Is It Safe To Suppress Your Period?
3 mins read
While many of us would like to be spared of this monthly horror, the fact is postponing or stopping your period can be detrimental to your health. However, experts say that there has been an increase in the number of women choosing to suppress their monthly period by taking hormonal tablets, hormonal IUDs, birth control pills and vaginal rings.
“My patients want to delay menstruation for many reasons. For some, it is a matter of avoiding physical symptoms such as headaches that occur during the “placebo” week of pills. For others, it is simply a matter of convenience–they just don’t like bleeding every month. In fact, there is no medical reason why a woman has to bleed every month,” says Dr Alexandra Sowa, medical internist and member of the clinical faculty at Cornell University.
But is this good for the body and your overall health? We try to find out.
Menstrual Suppression: Is It Really Safe?
The long-term safety and side effects of using hormonal contraception hasn’t yet been researched in depth. Most of these methods, say doctors, are safe and reliable and can be used for a long term if done under medical supervision.
“There is no evidence that suppressing menstruation is harmful to a woman’s health. The major downside to skipping your period is an increase in breakthrough bleeding during the first few months. Additionally, when you aren’t getting a regular period, it can be difficult to tell if you are pregnant,” says Dr Sowa.
So if you’re healthy, most doctors consider menstrual suppression a reasonable option, especially for those already on birth control pills. Using continuous oral contraceptives, IUD, or Implanon to delay and decrease menstruation doesn’t affect fertility or even menopause. In addition, there is no age restriction on using these medications to delay menstruation.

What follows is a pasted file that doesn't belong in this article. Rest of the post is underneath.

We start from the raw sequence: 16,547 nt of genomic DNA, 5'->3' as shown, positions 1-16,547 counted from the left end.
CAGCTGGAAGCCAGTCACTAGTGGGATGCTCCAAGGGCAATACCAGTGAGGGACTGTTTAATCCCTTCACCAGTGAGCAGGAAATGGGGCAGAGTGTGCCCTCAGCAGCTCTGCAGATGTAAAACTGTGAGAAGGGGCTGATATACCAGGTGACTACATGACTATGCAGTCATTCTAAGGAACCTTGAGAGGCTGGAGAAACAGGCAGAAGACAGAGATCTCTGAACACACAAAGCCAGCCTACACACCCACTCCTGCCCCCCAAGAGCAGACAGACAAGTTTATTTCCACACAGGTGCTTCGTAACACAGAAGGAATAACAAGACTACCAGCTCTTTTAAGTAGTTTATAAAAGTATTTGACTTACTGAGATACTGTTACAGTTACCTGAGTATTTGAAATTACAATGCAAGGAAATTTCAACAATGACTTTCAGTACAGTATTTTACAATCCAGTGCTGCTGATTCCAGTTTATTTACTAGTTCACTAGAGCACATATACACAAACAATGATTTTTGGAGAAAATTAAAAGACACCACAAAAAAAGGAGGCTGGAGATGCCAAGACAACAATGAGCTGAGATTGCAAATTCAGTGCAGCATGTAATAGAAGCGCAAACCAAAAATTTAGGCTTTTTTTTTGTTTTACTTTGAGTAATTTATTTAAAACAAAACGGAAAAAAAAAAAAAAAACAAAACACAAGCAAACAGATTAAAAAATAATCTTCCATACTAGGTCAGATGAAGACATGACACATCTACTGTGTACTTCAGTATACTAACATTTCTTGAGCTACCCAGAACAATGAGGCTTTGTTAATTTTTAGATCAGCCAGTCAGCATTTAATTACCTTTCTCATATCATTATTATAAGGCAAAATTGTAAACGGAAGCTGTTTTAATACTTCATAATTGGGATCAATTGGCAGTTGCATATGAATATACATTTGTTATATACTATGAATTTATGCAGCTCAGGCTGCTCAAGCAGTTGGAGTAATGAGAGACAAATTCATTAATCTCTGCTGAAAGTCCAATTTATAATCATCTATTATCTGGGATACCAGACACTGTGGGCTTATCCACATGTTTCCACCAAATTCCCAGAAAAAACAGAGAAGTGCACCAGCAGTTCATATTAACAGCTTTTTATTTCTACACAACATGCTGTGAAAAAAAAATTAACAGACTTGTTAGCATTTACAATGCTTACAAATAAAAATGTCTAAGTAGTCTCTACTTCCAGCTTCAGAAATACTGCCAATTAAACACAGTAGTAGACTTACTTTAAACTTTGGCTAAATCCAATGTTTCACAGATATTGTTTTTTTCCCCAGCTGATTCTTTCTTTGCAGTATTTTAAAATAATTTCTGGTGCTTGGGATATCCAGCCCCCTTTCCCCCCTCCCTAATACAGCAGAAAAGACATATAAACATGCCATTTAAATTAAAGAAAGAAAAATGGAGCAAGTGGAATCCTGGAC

However, oral contraceptives have their own side effects including blood clots, nausea, headaches, stroke and breast tenderness among others. Recent reports have found that the newer oral contraceptives could increase the risk of osteoporosis and loss of bone density.
What Is The Best Method?
Dr Sowa says that the primary method of delaying your period is by taking continuous or extended-cycle birth control pills. She adds that there are pill formulations that allow a woman to go between 12 weeks to 12 months without a period.
Other options include a hormonal intrauterine device (or IUD), which can significantly reduce bleeding–one year after insertion, a hormone injection such as Depo-Provera or an implantable device such as Implanon).
The most important thing to consider is that all of these methods require consultation with a physician. “Hormonal contraception is not right for everyone. All patients should talk to their doctor about their medical and family history before starting any new medication,” she concludes.
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